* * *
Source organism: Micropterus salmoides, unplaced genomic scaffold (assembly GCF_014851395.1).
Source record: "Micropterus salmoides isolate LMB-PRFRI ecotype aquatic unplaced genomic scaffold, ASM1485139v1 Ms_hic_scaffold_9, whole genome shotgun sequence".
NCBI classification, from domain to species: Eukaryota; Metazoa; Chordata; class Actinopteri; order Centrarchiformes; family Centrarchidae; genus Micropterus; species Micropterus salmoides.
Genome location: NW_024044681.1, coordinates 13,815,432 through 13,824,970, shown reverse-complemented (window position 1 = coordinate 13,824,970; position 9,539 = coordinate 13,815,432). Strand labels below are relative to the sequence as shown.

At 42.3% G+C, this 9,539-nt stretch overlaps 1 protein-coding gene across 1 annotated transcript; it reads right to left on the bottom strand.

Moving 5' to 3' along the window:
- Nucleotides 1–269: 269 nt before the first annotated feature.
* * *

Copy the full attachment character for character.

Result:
Source organism: Micropterus salmoides, unplaced genomic scaffold (assembly GCF_014851395.1).
Source record: "Micropterus salmoides isolate LMB-PRFRI ecotype aquatic unplaced genomic scaffold, ASM1485139v1 Ms_hic_scaffold_9, whole genome shotgun sequence".
NCBI classification, from domain to species: Eukaryota; Metazoa; Chordata; class Actinopteri; order Centrarchiformes; family Centrarchidae; genus Micropterus; species Micropterus salmoides.
Genome location: NW_024044681.1, coordinates 13,815,432 through 13,824,970, shown reverse-complemented (window position 1 = coordinate 13,824,970; position 9,539 = coordinate 13,815,432). Strand labels below are relative to the sequence as shown.

At 42.3% G+C, this 9,539-nt stretch overlaps 1 protein-coding gene across 1 annotated transcript; it reads right to left on the bottom strand.

Moving 5' to 3' along the window:
- Nucleotides 1–269: 269 nt before the first annotated feature.